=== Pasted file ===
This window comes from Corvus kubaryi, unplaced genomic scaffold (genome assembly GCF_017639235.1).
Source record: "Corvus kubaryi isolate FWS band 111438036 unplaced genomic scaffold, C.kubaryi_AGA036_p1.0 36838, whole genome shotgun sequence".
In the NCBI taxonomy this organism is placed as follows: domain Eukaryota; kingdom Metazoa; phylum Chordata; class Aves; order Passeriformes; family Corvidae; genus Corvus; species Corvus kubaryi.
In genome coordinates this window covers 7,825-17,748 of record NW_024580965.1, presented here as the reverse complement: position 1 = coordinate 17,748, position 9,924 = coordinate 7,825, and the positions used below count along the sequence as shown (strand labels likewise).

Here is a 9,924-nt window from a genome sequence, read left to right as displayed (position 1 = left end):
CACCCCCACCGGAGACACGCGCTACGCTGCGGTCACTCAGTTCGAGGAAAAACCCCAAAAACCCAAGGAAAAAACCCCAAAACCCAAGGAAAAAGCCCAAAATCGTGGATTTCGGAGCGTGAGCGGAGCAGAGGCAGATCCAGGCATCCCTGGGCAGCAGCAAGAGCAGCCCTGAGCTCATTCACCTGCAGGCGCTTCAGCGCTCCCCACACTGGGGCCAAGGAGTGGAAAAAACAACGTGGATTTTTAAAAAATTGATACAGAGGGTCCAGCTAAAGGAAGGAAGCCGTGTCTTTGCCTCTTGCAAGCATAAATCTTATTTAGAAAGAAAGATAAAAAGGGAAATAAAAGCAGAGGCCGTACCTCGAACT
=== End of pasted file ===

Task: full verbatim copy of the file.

This window comes from Corvus kubaryi, unplaced genomic scaffold (genome assembly GCF_017639235.1).
Source record: "Corvus kubaryi isolate FWS band 111438036 unplaced genomic scaffold, C.kubaryi_AGA036_p1.0 36838, whole genome shotgun sequence".
In the NCBI taxonomy this organism is placed as follows: domain Eukaryota; kingdom Metazoa; phylum Chordata; class Aves; order Passeriformes; family Corvidae; genus Corvus; species Corvus kubaryi.
In genome coordinates this window covers 7,825-17,748 of record NW_024580965.1, presented here as the reverse complement: position 1 = coordinate 17,748, position 9,924 = coordinate 7,825, and the positions used below count along the sequence as shown (strand labels likewise).

Here is a 9,924-nt window from a genome sequence, read left to right as displayed (position 1 = left end):
CACCCCCACCGGAGACACGCGCTACGCTGCGGTCACTCAGTTCGAGGAAAAACCCCAAAAACCCAAGGAAAAAACCCCAAAACCCAAGGAAAAAGCCCAAAATCGTGGATTTCGGAGCGTGAGCGGAGCAGAGGCAGATCCAGGCATCCCTGGGCAGCAGCAAGAGCAGCCCTGAGCTCATTCACCTGCAGGCGCTTCAGCGCTCCCCACACTGGGGCCAAGGAGTGGAAAAAACAACGTGGATTTTTAAAAAATTGATACAGAGGGTCCAGCTAAAGGAAGGAAGCCGTGTCTTTGCCTCTTGCAAGCATAAATCTTATTTAGAAAGAAAGATAAAAAGGGAAATAAAAGCAGAGGCCGTACCTCGAACT